Cheerful Monster

If you could pick the worst candidates for ‘parents of a PWS child’ – I think my partner Kubota and I would win! I remember calling Tessa (then President of PWSAVic) a couple of months after our diagnosis and learning about the importance of schedules and telling her, “We’re artists, we hate schedules!” Yohjiro (or Yohji for short) is now 3 and although we still hate schedules, are lucky to have a child who has coped very well with us and everything that life has thrown at him.

In 2020 the Royal Children’s Hospital turned 150. To celebrate, the RCH foundation (the hospital’s fundraising arm) engaged Wild at Heart (UK) to bring their successful fundraising public art program to Melbourne. Me and Uoo Uoo (pronounced you-you) was a big event due to be launched in September 2020 (delayed due to COVID-19 until 20 January 2021- 21 March 2021).

Cheerful Monster is part of the ‘Me and UooUoo’ Royal Children’s Hospital 150 year Anniversary Art Trail, designed by Tania Smith in hopes to raise awareness and education of Prader-Willi Syndrome.

They commissioned a local artist, Alexander Knox (the sculptor of the big bug in the foyer of the children’s) to design a fibreglass creature that could be painted by 100 local artists. The 100 sculptures would then be displayed across Melbourne and Geelong, in an art trail for the public to enjoy. Funds would be raised by sponsoring the sculptures and auctioning them off after the public display.

Kubota and I are not the best fundraisers for Prader-Willi Syndrome (we have a lot of poor artist friends!) but we thought that being part of this RCH project, and educating the public about PWS, was one way we could contribute. We applied to be part of the project, and outlined our connection to the RCH as ‘frequent fliers’ with Yohji, and were selected. Kubota’s design ‘Newtopia’, located at Docklands, is an extension of his geometric abstract paintings.

My design, ‘Cheerful Monster’, is an orange polka dotted design, in homage to my favourite artists (Yayoi Kusama and Leigh Bowery) and most importantly, a tribute to my son Yohji and an opportunity to tell people about Prader-willi Syndrome. ‘Cheerful Monster’ is located in Essendon North Village and you can visit at any time.

I call Yohji my cheeky ‘little monster’, although I know some parents call hyperphagia the PWS ‘monster’, so only all of you will know why I have called the sculpture that!

There is an app you can download to follow the sculpture trail, vote for your favourite Uoo Uoo, and win prizes. The response has been very good, and ‘Cheerful Monster’ has been popular so far.

I am a firm believer of the social model of disability, that disabled people are not ‘wrong’, need ‘fixing’, and that disability is not something to be ‘cured’. At the same time I want the best treatments and resources for Yohji and all people with PWS, so hopefully taking part in this charity project will help to educate the public about our community, and generate interest in our fight for new developments and improved care.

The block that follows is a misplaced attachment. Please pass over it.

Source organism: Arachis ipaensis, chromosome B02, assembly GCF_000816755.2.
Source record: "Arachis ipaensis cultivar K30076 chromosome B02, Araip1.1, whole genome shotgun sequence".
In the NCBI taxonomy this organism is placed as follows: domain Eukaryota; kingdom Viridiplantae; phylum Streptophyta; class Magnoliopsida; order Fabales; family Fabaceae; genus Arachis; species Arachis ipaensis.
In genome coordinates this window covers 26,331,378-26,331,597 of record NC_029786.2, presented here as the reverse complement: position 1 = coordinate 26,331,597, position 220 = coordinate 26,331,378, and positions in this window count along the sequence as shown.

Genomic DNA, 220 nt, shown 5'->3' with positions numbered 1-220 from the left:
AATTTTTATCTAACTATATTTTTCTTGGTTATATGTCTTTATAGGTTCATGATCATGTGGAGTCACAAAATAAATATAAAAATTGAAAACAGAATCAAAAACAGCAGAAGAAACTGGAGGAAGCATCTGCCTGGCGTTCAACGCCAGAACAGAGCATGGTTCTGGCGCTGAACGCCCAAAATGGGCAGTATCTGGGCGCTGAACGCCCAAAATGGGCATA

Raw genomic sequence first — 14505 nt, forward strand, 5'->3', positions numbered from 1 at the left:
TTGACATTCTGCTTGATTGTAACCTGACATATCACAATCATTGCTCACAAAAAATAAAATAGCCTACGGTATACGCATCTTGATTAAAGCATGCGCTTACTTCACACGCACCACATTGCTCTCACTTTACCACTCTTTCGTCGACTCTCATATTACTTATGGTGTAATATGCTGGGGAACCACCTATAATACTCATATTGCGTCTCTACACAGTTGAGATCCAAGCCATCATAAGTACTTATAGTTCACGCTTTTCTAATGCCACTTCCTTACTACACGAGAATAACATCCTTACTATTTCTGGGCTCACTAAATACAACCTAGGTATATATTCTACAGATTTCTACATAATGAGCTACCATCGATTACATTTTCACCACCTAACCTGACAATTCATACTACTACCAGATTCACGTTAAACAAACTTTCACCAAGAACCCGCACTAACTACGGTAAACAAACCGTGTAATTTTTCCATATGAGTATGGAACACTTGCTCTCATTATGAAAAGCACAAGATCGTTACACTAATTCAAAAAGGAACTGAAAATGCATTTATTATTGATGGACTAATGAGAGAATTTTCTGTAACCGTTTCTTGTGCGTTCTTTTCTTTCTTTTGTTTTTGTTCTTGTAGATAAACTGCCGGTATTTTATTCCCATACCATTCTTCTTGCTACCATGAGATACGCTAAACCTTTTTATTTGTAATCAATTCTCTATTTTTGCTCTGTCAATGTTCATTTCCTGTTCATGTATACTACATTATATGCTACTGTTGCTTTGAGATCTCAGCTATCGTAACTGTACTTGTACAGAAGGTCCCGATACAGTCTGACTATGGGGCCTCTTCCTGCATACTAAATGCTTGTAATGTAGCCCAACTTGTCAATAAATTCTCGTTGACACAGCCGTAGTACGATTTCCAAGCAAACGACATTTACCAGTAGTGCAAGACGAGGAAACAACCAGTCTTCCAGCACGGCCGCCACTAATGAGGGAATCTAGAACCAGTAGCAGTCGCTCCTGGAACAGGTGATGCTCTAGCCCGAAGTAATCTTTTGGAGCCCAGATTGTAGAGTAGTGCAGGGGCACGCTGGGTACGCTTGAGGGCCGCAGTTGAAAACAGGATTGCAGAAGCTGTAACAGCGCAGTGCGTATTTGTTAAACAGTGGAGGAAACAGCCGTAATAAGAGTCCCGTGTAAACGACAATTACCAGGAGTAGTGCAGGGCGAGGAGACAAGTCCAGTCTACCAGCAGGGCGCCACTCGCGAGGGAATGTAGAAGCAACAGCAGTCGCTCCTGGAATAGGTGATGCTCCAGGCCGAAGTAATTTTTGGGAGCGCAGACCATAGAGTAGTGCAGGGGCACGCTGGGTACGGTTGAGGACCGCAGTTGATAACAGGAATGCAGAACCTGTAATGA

Please visit ‘Cheerful Monster’ in Leake St, Essendon if you get the chance!

This article was written by Tania Smith and shared with the PWSA Victoria for distribution.
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Article By Renee Zilm

Renee excels in enhancing business operations by refining processes, ensuring organisations function with greater efficiency, effectiveness, and strategic insight. Beyond her professional expertise, Renee is a mother to four children. Her life took a poignant turn when her second youngest child was diagnosed with Prader-Willi Syndrome shortly after birth. Embracing this challenge with grace, Renee now dedicates her time to caring for her son while also committing herself wholeheartedly to her role as President of the Prader-Willi Syndrome Association of Victoria.

Ever since her son Harvey’s diagnosis, Renee has been a force of change, initiating and steering innovative programs and services designed to empower individuals with Prader-Willi Syndrome. Renee is deeply invested in the tenets of social justice and inclusion, driven by the conviction that individuals with disabilities deserve equitable access to support and resources necessary for a full and inclusive life. Her profound dedication to her work and her family reflects an overarching mission to ensure that every individual with disabilities can thrive in a supportive and inclusive society.